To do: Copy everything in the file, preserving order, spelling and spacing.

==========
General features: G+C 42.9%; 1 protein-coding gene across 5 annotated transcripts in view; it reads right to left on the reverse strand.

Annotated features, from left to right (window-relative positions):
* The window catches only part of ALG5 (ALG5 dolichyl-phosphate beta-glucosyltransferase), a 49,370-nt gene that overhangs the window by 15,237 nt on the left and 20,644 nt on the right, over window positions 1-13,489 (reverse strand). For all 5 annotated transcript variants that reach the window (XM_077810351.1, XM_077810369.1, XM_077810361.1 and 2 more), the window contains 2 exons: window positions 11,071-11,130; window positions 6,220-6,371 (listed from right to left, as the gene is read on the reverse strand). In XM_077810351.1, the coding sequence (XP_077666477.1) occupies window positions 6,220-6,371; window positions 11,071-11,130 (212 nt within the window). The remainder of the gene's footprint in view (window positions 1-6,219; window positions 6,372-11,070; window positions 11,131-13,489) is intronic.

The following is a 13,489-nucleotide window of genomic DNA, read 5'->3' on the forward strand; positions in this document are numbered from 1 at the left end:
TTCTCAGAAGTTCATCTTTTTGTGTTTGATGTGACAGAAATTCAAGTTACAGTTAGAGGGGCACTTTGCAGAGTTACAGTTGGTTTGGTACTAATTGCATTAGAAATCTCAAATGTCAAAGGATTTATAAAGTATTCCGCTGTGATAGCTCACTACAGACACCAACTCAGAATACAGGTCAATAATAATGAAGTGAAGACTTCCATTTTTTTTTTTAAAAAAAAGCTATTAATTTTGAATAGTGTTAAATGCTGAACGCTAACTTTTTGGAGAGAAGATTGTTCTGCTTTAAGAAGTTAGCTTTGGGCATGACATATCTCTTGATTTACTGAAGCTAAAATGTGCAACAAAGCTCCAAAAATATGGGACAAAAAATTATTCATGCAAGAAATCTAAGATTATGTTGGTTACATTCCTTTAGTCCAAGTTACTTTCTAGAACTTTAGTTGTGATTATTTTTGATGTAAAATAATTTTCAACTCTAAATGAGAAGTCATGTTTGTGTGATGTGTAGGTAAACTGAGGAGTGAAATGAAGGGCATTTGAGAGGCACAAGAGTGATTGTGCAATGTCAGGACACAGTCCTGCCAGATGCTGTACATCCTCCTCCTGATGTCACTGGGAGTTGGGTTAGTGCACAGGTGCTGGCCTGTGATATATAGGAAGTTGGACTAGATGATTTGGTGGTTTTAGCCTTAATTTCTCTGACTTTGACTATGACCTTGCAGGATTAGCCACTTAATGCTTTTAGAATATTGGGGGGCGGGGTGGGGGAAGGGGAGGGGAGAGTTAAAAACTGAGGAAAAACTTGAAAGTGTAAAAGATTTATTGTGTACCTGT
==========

General features: G+C 42.9%; 1 protein-coding gene across 5 annotated transcripts in view; it reads right to left on the reverse strand.

Annotated features, from left to right (window-relative positions):
* The window catches only part of ALG5 (ALG5 dolichyl-phosphate beta-glucosyltransferase), a 49,370-nt gene that overhangs the window by 15,237 nt on the left and 20,644 nt on the right, over window positions 1-13,489 (reverse strand). For all 5 annotated transcript variants that reach the window (XM_077810351.1, XM_077810369.1, XM_077810361.1 and 2 more), the window contains 2 exons: window positions 11,071-11,130; window positions 6,220-6,371 (listed from right to left, as the gene is read on the reverse strand). In XM_077810351.1, the coding sequence (XP_077666477.1) occupies window positions 6,220-6,371; window positions 11,071-11,130 (212 nt within the window). The remainder of the gene's footprint in view (window positions 1-6,219; window positions 6,372-11,070; window positions 11,131-13,489) is intronic.

The following is a 13,489-nucleotide window of genomic DNA, read 5'->3' on the forward strand; positions in this document are numbered from 1 at the left end:
TTCTCAGAAGTTCATCTTTTTGTGTTTGATGTGACAGAAATTCAAGTTACAGTTAGAGGGGCACTTTGCAGAGTTACAGTTGGTTTGGTACTAATTGCATTAGAAATCTCAAATGTCAAAGGATTTATAAAGTATTCCGCTGTGATAGCTCACTACAGACACCAACTCAGAATACAGGTCAATAATAATGAAGTGAAGACTTCCATTTTTTTTTTTAAAAAAAAGCTATTAATTTTGAATAGTGTTAAATGCTGAACGCTAACTTTTTGGAGAGAAGATTGTTCTGCTTTAAGAAGTTAGCTTTGGGCATGACATATCTCTTGATTTACTGAAGCTAAAATGTGCAACAAAGCTCCAAAAATATGGGACAAAAAATTATTCATGCAAGAAATCTAAGATTATGTTGGTTACATTCCTTTAGTCCAAGTTACTTTCTAGAACTTTAGTTGTGATTATTTTTGATGTAAAATAATTTTCAACTCTAAATGAGAAGTCATGTTTGTGTGATGTGTAGGTAAACTGAGGAGTGAAATGAAGGGCATTTGAGAGGCACAAGAGTGATTGTGCAATGTCAGGACACAGTCCTGCCAGATGCTGTACATCCTCCTCCTGATGTCACTGGGAGTTGGGTTAGTGCACAGGTGCTGGCCTGTGATATATAGGAAGTTGGACTAGATGATTTGGTGGTTTTAGCCTTAATTTCTCTGACTTTGACTATGACCTTGCAGGATTAGCCACTTAATGCTTTTAGAATATTGGGGGGCGGGGTGGGGGAAGGGGAGGGGAGAGTTAAAAACTGAGGAAAAACTTGAAAGTGTAAAAGATTTATTGTGTACCTGT